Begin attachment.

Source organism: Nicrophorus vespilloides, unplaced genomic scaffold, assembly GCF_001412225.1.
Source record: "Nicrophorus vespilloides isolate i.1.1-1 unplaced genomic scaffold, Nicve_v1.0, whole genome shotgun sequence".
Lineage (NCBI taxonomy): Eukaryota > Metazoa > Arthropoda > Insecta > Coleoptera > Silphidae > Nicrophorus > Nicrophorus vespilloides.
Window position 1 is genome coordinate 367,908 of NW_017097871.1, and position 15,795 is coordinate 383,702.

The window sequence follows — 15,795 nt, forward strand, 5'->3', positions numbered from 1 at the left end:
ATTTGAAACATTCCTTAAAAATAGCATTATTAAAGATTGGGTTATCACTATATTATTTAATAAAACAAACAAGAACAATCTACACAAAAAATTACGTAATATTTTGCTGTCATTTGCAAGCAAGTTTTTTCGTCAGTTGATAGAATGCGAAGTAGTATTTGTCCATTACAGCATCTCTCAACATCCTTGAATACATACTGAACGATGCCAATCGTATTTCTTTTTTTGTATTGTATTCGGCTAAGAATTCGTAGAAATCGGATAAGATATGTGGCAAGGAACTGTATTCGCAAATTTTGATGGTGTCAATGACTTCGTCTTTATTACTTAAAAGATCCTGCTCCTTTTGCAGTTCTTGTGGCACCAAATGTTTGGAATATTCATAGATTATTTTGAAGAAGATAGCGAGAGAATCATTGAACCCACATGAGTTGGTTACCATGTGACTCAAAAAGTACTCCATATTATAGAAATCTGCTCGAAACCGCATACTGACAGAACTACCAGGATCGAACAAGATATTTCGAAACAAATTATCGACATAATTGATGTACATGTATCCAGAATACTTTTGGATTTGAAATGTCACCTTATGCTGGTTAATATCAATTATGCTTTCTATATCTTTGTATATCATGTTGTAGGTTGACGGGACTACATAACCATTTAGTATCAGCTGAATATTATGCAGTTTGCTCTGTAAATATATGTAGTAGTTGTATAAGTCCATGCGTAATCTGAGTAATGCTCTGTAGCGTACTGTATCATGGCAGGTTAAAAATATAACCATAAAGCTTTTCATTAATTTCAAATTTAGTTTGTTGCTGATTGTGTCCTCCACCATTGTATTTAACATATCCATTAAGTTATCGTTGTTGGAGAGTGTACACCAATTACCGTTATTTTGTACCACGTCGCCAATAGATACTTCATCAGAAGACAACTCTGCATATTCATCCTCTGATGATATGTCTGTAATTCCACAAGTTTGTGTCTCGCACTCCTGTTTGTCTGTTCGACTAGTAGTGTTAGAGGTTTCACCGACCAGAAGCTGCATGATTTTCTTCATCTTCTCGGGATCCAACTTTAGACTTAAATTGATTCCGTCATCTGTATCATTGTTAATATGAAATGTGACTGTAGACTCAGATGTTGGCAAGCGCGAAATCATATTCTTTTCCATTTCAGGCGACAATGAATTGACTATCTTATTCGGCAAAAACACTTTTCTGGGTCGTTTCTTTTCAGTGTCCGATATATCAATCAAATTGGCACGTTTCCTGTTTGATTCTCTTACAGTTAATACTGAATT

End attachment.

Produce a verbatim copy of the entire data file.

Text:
Source organism: Nicrophorus vespilloides, unplaced genomic scaffold, assembly GCF_001412225.1.
Source record: "Nicrophorus vespilloides isolate i.1.1-1 unplaced genomic scaffold, Nicve_v1.0, whole genome shotgun sequence".
Lineage (NCBI taxonomy): Eukaryota > Metazoa > Arthropoda > Insecta > Coleoptera > Silphidae > Nicrophorus > Nicrophorus vespilloides.
Window position 1 is genome coordinate 367,908 of NW_017097871.1, and position 15,795 is coordinate 383,702.

The window sequence follows — 15,795 nt, forward strand, 5'->3', positions numbered from 1 at the left end:
ATTTGAAACATTCCTTAAAAATAGCATTATTAAAGATTGGGTTATCACTATATTATTTAATAAAACAAACAAGAACAATCTACACAAAAAATTACGTAATATTTTGCTGTCATTTGCAAGCAAGTTTTTTCGTCAGTTGATAGAATGCGAAGTAGTATTTGTCCATTACAGCATCTCTCAACATCCTTGAATACATACTGAACGATGCCAATCGTATTTCTTTTTTTGTATTGTATTCGGCTAAGAATTCGTAGAAATCGGATAAGATATGTGGCAAGGAACTGTATTCGCAAATTTTGATGGTGTCAATGACTTCGTCTTTATTACTTAAAAGATCCTGCTCCTTTTGCAGTTCTTGTGGCACCAAATGTTTGGAATATTCATAGATTATTTTGAAGAAGATAGCGAGAGAATCATTGAACCCACATGAGTTGGTTACCATGTGACTCAAAAAGTACTCCATATTATAGAAATCTGCTCGAAACCGCATACTGACAGAACTACCAGGATCGAACAAGATATTTCGAAACAAATTATCGACATAATTGATGTACATGTATCCAGAATACTTTTGGATTTGAAATGTCACCTTATGCTGGTTAATATCAATTATGCTTTCTATATCTTTGTATATCATGTTGTAGGTTGACGGGACTACATAACCATTTAGTATCAGCTGAATATTATGCAGTTTGCTCTGTAAATATATGTAGTAGTTGTATAAGTCCATGCGTAATCTGAGTAATGCTCTGTAGCGTACTGTATCATGGCAGGTTAAAAATATAACCATAAAGCTTTTCATTAATTTCAAATTTAGTTTGTTGCTGATTGTGTCCTCCACCATTGTATTTAACATATCCATTAAGTTATCGTTGTTGGAGAGTGTACACCAATTACCGTTATTTTGTACCACGTCGCCAATAGATACTTCATCAGAAGACAACTCTGCATATTCATCCTCTGATGATATGTCTGTAATTCCACAAGTTTGTGTCTCGCACTCCTGTTTGTCTGTTCGACTAGTAGTGTTAGAGGTTTCACCGACCAGAAGCTGCATGATTTTCTTCATCTTCTCGGGATCCAACTTTAGACTTAAATTGATTCCGTCATCTGTATCATTGTTAATATGAAATGTGACTGTAGACTCAGATGTTGGCAAGCGCGAAATCATATTCTTTTCCATTTCAGGCGACAATGAATTGACTATCTTATTCGGCAAAAACACTTTTCTGGGTCGTTTCTTTTCAGTGTCCGATATATCAATCAAATTGGCACGTTTCCTGTTTGATTCTCTTACAGTTAATACTGAATT